Again what Moshe states about Palestinian nationalism is true. It was not something that pre-dated colonialism but was formed by it, and especially Zionist and British colonialism. But the question is whether or not an Israeli nation was also thus formed. And here we part company, though it should be noted that even if one does accept the existence of a separate Israeli nation, this does not in itself therefore mean that a two state position (which is essentially Moshe’s position) or opposition to a democratic, secular state position necessarily follows.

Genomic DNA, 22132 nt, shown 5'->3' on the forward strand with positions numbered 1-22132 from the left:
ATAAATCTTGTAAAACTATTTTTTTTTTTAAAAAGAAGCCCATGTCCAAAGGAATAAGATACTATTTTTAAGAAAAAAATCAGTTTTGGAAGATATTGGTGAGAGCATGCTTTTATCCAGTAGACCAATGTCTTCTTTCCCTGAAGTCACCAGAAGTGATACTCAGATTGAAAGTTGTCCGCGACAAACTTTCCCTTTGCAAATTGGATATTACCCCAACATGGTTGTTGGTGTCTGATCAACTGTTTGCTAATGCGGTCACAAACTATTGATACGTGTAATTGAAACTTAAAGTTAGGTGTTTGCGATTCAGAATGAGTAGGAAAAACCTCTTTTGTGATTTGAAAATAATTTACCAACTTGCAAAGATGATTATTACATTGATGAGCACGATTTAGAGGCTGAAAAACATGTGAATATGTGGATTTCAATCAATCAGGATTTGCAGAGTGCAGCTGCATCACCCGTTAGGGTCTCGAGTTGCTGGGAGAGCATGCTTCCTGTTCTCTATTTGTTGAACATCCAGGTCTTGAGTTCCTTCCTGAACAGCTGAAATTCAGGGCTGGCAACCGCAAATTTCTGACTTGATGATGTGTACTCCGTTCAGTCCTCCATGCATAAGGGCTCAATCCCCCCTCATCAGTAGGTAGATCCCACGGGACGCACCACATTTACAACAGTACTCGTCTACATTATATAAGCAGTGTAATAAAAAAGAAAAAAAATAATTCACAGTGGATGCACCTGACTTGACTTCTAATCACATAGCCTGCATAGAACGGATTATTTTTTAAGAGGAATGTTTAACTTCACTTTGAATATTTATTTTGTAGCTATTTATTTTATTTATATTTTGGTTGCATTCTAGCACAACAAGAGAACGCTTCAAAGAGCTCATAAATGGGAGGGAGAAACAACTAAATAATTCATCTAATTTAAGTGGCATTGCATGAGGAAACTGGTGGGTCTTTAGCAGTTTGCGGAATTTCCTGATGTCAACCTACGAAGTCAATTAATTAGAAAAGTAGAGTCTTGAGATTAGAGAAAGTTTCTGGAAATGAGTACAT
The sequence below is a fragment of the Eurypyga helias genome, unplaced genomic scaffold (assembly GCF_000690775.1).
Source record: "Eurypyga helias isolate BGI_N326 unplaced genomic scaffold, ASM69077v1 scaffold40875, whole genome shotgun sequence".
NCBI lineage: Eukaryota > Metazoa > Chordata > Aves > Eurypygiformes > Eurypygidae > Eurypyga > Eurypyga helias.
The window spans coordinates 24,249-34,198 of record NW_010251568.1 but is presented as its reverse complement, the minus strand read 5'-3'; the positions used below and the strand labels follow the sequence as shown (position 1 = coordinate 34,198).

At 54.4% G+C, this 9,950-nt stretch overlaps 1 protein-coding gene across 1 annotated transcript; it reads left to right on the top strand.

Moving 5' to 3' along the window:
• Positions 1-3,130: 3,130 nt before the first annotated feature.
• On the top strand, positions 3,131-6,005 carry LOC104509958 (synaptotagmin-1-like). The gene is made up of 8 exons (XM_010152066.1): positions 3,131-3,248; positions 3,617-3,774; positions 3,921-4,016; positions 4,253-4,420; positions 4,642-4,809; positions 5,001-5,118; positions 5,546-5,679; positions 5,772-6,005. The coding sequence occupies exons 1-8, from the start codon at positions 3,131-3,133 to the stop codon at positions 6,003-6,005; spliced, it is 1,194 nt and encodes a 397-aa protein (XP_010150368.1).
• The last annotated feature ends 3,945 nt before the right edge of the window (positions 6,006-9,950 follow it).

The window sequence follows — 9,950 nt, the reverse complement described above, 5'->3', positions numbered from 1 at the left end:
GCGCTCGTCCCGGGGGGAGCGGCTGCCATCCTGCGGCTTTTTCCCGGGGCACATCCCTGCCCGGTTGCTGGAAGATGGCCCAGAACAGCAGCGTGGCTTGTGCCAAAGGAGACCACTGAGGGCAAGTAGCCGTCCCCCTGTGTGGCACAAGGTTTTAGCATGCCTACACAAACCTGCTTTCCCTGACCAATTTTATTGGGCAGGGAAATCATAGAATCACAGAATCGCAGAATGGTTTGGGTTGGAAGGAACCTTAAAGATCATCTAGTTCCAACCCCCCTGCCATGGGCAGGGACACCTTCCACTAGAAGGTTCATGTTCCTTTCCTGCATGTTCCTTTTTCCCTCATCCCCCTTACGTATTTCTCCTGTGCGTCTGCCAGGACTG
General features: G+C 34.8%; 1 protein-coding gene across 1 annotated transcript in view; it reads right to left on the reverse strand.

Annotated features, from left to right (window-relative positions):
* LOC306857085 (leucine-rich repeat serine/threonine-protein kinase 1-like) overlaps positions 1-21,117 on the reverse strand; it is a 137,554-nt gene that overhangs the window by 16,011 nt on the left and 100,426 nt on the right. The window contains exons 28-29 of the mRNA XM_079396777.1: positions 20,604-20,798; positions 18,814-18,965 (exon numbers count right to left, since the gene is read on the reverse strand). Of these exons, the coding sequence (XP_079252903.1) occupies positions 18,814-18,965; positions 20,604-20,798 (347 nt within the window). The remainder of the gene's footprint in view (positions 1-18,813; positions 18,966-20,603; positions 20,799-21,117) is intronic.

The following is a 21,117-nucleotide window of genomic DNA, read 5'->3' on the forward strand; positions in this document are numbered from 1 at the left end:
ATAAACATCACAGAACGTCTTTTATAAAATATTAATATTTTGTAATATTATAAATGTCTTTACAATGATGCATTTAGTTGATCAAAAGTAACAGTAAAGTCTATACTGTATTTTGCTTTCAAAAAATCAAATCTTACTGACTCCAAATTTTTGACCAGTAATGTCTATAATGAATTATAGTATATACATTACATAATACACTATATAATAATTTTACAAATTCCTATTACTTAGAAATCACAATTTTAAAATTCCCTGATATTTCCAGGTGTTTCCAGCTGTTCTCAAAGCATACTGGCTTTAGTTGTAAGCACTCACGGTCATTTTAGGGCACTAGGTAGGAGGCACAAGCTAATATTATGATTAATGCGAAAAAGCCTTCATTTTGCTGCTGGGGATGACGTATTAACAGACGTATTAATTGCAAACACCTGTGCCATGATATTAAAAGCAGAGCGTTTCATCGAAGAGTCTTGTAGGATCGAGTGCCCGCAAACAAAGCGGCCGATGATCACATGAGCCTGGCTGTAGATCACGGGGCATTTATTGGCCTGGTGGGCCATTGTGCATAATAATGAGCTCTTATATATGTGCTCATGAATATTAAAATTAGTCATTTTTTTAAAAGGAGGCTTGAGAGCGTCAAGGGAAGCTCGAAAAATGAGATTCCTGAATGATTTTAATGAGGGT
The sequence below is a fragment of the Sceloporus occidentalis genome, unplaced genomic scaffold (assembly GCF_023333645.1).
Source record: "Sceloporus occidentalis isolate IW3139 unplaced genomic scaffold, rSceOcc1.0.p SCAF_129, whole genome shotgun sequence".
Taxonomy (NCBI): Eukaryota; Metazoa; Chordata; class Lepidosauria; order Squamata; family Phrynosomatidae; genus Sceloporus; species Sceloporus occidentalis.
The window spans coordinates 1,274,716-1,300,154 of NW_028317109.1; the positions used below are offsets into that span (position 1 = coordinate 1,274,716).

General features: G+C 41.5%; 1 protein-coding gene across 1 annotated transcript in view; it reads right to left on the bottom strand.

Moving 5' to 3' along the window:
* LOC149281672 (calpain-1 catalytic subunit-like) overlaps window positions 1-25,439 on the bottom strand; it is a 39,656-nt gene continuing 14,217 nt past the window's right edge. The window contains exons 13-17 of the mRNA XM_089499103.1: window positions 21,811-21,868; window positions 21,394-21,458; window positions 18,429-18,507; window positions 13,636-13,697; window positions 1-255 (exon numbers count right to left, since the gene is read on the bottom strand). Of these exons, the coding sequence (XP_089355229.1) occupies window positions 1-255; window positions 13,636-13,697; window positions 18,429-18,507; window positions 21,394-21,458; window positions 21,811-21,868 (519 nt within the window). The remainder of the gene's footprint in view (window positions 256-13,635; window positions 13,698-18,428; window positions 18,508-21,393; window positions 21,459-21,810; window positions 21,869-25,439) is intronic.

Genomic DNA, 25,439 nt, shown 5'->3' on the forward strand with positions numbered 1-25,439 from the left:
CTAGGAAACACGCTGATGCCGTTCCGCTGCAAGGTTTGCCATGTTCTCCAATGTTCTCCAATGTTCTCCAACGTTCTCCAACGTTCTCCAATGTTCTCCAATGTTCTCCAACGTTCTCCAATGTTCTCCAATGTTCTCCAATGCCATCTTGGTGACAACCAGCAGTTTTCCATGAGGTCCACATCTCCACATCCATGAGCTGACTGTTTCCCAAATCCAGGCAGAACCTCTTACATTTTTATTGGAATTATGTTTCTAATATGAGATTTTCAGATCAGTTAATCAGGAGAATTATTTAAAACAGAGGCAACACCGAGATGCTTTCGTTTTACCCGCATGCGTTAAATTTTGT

Of course there is no magical formula or process that gives birth to nations. Some like the Australian and American nations are themselves the result of earlier settler colonialism. But whereas the latter two nations “solved” the antagonism between themselves and the native population through extermination, Zionism could and did not. Whereas the major contradiction within Australian and American societies are not between the settlers and the indigenous population (though it has had a major effect in shaping the imperialist nature of these states) in Israel it is quite clear that internal class contradictions are secondary to the national question.